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"Far-out progressives": Here is the lawsuit filed by the Justice Dept. vs. North Carolina

Gov. Pat McCrory called the U.S. Justice Department's bluff, and the feds were not amused.

McCrory missed today's deadline to respond to the department's mandate that North Carolina announce whether it intended to keep House Bill 2, and thus risk losing millions of dollars in federal funding for violating Title IX and Title VII of the Civil Rights Act.

Instead, he sued the feds. And now the feds have sued North Carolina: McCrory, the Department of Public Safety, and UNC, including its board of governors.

Download NC-DOJComplaint

The complaint asks the court to issue a preliminary and permanent injunction to prevent further violations of the law.

"Defendants' compliance with and implementation of HB 2 stigmatizes and singles out transgender employees, results in their isolation and exclusion, and perpetuates a sense that they are not worthy of equal treatment and respect," the court filing reads.

UNC is also a defendant because Margaret Spellings, the system president, issued a memorandum to all chancellors directing them to comply with HB2. Under the law, in public facilities (not private businesses) people must use the bathroom that aligns with the gender on their birth certificate. However, the law established no criminal penalties for violating it.

The full court document quotes State Rep. Dan Bishop, who introduced HB2, as saying that "a small group of far-out progressives should not presume to decide for us all that a cross-dresser's liberty to express his gender nonconformity trumps the right of women and girls to peace of mind."


Dick Ford

Who would call the dispute between privacy and trangender access a matter of amusement to the DOJ? Somehow I don't think the writer appreciates what is at stake here.

The left calling this is a "bathroom" law is another way to denigrate the privacy rights of citizens.

Kevin, I always counted on BCR to help me understand issues. I can read the Indy if I just want the left's pejoratives.



I just do not think the Governor appreciates how stupid this law really is. 1) it does nothing above an beyond laws already in place to discourage abuse or guarantee"piece of mind" 2) it works completely opposite to the stated goal of the republican platforms, namely less government and local control, exactly who is going to enforce this? and 3) it is not "far-out" to see this is causing economic pain to a state that has had enough of that already.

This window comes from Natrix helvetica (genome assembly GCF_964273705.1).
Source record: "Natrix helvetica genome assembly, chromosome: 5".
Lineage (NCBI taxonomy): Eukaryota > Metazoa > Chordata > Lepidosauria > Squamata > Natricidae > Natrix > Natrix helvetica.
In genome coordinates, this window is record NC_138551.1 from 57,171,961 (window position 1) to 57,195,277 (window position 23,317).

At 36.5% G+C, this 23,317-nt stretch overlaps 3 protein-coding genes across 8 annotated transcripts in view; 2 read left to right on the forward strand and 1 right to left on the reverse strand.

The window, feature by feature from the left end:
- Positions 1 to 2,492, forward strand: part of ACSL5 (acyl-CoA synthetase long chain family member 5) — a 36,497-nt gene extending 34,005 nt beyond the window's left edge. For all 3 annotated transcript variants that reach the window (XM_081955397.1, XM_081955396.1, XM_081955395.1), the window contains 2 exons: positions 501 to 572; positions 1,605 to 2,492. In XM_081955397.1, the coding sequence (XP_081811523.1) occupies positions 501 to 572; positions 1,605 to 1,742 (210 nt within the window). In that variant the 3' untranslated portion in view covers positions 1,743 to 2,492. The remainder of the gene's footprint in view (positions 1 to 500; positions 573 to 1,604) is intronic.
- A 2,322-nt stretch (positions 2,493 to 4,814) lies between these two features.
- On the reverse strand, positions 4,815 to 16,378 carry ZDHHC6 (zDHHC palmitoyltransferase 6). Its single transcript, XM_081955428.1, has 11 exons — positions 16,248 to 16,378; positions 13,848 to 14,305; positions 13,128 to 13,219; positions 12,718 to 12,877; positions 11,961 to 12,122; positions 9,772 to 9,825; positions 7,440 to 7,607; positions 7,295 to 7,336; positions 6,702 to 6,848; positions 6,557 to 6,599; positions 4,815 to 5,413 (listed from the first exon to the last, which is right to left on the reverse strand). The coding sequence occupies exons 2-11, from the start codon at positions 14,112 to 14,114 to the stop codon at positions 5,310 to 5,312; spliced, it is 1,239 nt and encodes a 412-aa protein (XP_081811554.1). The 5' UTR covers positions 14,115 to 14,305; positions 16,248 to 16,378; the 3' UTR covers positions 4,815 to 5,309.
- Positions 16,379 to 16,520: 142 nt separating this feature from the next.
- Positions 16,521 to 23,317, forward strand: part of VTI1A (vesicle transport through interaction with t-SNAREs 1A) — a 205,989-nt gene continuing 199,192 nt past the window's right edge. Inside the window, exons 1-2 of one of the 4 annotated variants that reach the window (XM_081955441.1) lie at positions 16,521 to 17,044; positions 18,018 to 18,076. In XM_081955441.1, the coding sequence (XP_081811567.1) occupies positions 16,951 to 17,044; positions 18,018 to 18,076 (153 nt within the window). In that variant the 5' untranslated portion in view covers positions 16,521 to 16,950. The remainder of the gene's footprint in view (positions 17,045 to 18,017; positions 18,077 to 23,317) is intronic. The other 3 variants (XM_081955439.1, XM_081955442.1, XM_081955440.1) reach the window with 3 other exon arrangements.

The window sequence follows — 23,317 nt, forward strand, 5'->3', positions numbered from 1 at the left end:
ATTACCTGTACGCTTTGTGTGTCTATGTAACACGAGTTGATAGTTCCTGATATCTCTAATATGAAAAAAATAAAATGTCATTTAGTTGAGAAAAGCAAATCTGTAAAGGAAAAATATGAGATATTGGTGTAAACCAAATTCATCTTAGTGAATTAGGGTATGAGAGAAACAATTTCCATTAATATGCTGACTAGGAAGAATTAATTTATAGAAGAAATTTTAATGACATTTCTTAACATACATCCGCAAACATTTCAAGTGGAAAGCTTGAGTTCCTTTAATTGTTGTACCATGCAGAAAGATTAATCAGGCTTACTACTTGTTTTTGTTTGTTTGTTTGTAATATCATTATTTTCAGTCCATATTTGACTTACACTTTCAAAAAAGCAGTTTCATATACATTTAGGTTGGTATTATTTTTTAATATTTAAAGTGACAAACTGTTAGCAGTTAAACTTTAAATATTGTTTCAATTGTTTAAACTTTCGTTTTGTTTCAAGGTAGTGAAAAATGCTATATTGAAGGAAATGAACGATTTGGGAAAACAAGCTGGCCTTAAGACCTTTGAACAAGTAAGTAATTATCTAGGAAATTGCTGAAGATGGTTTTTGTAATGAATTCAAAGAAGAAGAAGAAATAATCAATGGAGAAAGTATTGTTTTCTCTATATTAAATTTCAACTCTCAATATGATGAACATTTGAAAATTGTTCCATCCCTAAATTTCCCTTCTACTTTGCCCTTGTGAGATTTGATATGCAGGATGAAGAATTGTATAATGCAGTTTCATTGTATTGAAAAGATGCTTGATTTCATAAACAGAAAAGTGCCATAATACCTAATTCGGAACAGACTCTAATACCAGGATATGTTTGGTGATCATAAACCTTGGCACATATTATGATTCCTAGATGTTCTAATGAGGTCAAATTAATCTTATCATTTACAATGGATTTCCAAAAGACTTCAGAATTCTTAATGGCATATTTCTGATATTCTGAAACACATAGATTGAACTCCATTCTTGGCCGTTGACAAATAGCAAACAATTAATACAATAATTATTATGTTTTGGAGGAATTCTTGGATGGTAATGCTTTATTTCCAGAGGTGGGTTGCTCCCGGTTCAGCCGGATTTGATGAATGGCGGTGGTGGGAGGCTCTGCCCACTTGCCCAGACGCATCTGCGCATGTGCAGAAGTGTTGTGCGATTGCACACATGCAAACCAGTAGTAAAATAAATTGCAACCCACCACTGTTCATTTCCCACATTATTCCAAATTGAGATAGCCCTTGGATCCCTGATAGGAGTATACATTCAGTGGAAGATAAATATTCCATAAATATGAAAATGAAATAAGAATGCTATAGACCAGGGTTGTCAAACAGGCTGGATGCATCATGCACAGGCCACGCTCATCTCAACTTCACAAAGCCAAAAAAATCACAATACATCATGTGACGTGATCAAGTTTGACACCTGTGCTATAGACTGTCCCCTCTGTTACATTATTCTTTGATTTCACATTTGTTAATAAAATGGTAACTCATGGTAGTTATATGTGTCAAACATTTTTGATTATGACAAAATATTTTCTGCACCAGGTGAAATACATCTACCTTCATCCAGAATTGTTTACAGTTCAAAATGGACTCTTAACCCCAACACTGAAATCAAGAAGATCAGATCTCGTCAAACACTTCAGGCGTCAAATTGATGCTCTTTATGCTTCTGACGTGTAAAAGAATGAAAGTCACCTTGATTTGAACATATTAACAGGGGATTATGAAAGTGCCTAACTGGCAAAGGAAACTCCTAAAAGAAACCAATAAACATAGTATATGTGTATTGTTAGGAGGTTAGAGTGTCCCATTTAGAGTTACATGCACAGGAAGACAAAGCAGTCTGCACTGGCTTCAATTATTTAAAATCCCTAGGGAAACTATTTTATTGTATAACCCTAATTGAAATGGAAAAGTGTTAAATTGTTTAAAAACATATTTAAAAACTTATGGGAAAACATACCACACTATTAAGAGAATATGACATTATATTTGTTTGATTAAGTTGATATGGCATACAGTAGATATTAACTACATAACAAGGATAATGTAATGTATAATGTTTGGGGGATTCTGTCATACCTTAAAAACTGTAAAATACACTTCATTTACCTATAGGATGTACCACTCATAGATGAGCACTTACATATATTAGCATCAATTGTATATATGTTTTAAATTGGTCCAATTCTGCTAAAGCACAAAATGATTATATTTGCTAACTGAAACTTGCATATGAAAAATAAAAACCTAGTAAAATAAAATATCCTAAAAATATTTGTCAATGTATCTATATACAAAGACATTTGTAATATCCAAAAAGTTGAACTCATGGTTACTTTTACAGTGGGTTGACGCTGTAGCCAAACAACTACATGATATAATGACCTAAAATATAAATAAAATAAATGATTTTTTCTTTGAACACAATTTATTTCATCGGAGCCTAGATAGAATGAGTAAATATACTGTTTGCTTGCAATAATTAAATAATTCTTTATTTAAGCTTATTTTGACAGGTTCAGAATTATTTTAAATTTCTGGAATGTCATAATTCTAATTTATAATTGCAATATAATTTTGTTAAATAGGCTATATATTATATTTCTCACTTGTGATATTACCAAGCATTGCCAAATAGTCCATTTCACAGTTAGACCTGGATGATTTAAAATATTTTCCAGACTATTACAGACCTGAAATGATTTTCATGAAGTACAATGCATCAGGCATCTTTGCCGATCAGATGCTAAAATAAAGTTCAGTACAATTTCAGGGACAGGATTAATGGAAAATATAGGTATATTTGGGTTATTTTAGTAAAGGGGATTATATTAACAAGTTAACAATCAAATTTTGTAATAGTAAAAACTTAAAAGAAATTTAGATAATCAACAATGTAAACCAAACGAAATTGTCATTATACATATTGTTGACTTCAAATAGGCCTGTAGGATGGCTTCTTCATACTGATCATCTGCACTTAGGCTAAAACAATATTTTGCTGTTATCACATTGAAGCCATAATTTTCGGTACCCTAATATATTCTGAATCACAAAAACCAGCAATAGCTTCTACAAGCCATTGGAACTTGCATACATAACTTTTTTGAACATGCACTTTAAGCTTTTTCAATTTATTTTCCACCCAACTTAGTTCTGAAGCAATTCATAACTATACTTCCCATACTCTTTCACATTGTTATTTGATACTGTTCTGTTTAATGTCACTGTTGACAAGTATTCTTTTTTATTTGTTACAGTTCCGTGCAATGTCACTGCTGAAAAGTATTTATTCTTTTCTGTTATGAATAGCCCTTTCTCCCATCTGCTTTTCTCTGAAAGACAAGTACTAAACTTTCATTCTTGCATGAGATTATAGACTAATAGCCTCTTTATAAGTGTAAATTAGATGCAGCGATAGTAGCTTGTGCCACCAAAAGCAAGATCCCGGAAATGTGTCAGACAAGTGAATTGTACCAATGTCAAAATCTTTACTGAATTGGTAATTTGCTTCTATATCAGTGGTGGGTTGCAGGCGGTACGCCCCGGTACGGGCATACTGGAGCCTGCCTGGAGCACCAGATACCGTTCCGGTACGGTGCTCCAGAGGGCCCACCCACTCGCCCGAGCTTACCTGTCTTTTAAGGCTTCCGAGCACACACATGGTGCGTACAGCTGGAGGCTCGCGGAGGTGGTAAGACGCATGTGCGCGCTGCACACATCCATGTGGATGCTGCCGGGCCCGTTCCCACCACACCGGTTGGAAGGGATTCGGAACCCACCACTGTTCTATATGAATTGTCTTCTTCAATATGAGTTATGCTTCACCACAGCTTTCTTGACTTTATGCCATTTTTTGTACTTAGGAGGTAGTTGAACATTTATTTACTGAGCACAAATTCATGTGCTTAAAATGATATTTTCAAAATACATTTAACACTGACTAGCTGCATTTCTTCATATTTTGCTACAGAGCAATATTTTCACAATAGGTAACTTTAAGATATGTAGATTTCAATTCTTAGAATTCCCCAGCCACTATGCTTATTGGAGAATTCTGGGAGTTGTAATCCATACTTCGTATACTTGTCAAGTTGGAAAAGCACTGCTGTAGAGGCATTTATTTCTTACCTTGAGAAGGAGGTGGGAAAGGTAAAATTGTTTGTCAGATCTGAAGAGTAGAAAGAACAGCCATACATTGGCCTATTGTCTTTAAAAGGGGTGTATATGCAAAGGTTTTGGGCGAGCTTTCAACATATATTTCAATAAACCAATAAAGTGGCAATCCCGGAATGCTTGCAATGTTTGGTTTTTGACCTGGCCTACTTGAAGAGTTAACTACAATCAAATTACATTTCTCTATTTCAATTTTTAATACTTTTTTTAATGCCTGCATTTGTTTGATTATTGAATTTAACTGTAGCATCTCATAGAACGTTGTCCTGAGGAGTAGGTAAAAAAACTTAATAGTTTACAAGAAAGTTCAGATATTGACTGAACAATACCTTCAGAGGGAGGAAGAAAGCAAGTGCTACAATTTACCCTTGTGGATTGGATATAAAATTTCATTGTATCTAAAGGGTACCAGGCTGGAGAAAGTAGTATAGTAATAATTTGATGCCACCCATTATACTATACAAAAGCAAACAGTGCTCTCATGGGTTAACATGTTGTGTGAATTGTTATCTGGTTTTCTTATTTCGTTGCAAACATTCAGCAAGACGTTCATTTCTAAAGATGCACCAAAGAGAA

What exactly IS at stake here? How many people think that transgender use of bathrooms was not already going on? How would you know? Exactly how many complaints have been reported? Where is the fault in local governance here? Have they never been to France?

......or is this all in the name of agitating a dwindling base about Roy Cooper's challenge and a desperate attempt to divert "purple state" attention away from the disarray the RNC is in in?

As with amendment one, the NCLeg find themselves again on the wrong side of history and a national conversation, standing up for hateful and unnecessary exclusionary principals rooted in fear. Folks, most of these people contribute as much (many times more) to society as you do, with little to no adverse effects. If they are not bothering anyone don't they deserve the respect of their own identity?


Cthulu '16

Who would call the dispute between religious-based intolerance and civil rights a matter of amusement to the DOJ General Assembly? Somehow I don't think Republicans appreciate what is at stake here.

The right calling this is a "privacy/safety" law is another way to denigrate the character and rights of citizens who have done no to harm and pose no more danger than anyone else.

I *can always* count on BCR to help me understand issues. I can read the ill-informed rightwing blog-o-sphere if I just want the right’s strawmen and religiously-motivated paranoia.

There. That’s better.

Susan Pochapsky

Grateful to Rep Dan Bishop for clarifying his position.

Or maybe he didn't. Does he know the difference between transgender persons and persons who are cross-dressing?

But at least he's clear that the bill wasn't about safety. It's about "peace of mind"--by which I expect he means the discomfort many people feel when they begin to encounter people who aren't exactly like themselves.